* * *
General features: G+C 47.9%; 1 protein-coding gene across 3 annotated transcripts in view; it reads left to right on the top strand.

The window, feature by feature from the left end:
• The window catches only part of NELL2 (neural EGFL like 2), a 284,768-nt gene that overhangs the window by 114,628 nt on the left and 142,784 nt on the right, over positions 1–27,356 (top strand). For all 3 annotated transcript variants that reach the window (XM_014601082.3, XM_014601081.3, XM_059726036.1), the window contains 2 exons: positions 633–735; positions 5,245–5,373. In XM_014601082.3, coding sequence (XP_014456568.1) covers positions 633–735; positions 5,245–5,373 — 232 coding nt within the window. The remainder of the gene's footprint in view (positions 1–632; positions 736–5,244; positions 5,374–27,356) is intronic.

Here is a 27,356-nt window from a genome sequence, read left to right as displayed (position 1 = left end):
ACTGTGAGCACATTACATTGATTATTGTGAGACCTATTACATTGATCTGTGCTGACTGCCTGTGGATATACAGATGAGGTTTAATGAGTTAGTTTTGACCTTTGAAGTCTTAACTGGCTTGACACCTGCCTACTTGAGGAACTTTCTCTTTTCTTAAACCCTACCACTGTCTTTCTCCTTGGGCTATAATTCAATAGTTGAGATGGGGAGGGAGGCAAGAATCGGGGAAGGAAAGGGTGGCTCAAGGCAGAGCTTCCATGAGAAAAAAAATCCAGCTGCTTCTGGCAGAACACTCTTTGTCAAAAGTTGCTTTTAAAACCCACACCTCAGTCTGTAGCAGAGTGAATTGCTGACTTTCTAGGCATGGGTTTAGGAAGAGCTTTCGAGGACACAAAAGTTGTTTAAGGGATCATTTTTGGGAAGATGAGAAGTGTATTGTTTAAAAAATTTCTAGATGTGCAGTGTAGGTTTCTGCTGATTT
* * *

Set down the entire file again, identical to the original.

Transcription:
General features: G+C 47.9%; 1 protein-coding gene across 3 annotated transcripts in view; it reads left to right on the top strand.

The window, feature by feature from the left end:
• The window catches only part of NELL2 (neural EGFL like 2), a 284,768-nt gene that overhangs the window by 114,628 nt on the left and 142,784 nt on the right, over positions 1–27,356 (top strand). For all 3 annotated transcript variants that reach the window (XM_014601082.3, XM_014601081.3, XM_059726036.1), the window contains 2 exons: positions 633–735; positions 5,245–5,373. In XM_014601082.3, coding sequence (XP_014456568.1) covers positions 633–735; positions 5,245–5,373 — 232 coding nt within the window. The remainder of the gene's footprint in view (positions 1–632; positions 736–5,244; positions 5,374–27,356) is intronic.

Here is a 27,356-nt window from a genome sequence, read left to right as displayed (position 1 = left end):
ACTGTGAGCACATTACATTGATTATTGTGAGACCTATTACATTGATCTGTGCTGACTGCCTGTGGATATACAGATGAGGTTTAATGAGTTAGTTTTGACCTTTGAAGTCTTAACTGGCTTGACACCTGCCTACTTGAGGAACTTTCTCTTTTCTTAAACCCTACCACTGTCTTTCTCCTTGGGCTATAATTCAATAGTTGAGATGGGGAGGGAGGCAAGAATCGGGGAAGGAAAGGGTGGCTCAAGGCAGAGCTTCCATGAGAAAAAAAATCCAGCTGCTTCTGGCAGAACACTCTTTGTCAAAAGTTGCTTTTAAAACCCACACCTCAGTCTGTAGCAGAGTGAATTGCTGACTTTCTAGGCATGGGTTTAGGAAGAGCTTTCGAGGACACAAAAGTTGTTTAAGGGATCATTTTTGGGAAGATGAGAAGTGTATTGTTTAAAAAATTTCTAGATGTGCAGTGTAGGTTTCTGCTGATTT